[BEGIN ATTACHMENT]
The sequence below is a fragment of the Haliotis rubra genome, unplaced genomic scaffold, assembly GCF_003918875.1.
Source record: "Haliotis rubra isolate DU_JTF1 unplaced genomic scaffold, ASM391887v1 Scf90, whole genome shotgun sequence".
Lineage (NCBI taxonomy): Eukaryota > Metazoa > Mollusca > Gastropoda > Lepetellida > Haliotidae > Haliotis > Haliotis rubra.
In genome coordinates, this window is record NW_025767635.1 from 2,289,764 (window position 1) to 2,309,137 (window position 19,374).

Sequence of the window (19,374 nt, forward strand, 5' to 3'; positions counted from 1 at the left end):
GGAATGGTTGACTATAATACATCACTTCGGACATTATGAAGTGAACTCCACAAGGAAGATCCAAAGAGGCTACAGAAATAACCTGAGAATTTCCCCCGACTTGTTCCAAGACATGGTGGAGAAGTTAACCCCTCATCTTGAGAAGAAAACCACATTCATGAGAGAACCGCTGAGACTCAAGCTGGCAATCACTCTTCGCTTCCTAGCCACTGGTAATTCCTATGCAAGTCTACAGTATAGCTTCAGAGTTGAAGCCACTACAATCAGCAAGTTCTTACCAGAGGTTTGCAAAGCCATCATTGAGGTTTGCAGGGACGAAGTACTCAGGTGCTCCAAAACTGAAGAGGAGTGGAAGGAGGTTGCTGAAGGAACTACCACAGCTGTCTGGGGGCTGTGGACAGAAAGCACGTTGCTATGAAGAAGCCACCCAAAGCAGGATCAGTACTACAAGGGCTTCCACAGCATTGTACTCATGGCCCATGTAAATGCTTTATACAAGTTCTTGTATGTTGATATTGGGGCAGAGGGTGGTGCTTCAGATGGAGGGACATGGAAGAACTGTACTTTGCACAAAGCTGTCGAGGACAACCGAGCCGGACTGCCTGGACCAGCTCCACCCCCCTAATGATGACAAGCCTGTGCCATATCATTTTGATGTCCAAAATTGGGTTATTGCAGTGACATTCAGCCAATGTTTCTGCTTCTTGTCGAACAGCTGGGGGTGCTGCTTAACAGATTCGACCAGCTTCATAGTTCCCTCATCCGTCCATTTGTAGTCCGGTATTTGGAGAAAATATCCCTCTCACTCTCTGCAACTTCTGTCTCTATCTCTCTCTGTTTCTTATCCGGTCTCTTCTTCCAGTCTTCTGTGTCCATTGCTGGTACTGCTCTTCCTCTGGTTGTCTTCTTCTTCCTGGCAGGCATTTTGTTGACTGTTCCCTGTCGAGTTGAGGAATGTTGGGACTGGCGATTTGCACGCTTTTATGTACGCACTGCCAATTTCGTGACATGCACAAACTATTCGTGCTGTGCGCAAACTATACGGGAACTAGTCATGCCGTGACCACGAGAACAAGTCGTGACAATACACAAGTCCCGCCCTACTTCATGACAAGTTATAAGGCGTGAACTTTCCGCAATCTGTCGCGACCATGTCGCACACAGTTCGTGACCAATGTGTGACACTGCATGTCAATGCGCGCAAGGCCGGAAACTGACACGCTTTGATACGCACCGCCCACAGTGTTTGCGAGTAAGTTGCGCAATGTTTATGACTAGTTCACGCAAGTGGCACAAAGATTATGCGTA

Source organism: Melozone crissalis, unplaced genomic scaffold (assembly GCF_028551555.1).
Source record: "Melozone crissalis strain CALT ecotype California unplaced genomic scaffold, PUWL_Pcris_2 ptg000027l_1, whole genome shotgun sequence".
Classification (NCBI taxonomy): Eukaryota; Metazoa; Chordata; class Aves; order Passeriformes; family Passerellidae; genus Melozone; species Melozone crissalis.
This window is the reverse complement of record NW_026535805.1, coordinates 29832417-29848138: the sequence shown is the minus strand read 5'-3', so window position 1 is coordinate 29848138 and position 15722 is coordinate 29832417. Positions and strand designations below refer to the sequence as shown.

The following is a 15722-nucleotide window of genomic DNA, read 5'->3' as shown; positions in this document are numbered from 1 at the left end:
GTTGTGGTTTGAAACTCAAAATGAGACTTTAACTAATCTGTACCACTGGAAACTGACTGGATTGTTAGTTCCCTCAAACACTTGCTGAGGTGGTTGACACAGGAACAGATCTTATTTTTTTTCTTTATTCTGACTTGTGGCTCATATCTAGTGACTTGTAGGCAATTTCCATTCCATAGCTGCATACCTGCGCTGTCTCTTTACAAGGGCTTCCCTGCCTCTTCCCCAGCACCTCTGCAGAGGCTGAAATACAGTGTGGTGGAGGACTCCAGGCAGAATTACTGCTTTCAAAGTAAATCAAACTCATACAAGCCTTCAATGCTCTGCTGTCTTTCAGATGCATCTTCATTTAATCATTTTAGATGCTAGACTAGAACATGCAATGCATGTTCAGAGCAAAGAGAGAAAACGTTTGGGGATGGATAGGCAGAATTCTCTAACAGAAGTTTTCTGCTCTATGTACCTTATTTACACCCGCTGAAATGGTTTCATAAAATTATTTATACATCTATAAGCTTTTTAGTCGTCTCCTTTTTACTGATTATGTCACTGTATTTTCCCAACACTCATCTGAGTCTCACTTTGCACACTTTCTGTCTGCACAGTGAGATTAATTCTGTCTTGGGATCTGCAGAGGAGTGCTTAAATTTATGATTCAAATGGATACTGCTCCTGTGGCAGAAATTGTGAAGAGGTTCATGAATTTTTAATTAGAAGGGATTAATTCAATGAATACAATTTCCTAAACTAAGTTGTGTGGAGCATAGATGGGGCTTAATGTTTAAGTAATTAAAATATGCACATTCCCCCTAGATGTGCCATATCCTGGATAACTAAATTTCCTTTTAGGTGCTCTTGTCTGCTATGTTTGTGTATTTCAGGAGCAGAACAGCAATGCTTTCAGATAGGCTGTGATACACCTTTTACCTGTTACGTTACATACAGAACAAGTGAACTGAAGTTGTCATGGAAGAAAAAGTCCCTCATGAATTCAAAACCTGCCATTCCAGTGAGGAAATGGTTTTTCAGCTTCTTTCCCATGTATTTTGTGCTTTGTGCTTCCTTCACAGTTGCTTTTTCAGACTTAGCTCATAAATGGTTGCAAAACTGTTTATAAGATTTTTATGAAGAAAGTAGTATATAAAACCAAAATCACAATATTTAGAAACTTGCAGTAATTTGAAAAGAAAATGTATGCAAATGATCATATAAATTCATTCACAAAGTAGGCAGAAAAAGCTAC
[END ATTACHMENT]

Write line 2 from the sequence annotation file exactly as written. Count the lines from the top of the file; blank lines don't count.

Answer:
Source record: "Haliotis rubra isolate DU_JTF1 unplaced genomic scaffold, ASM391887v1 Scf90, whole genome shotgun sequence".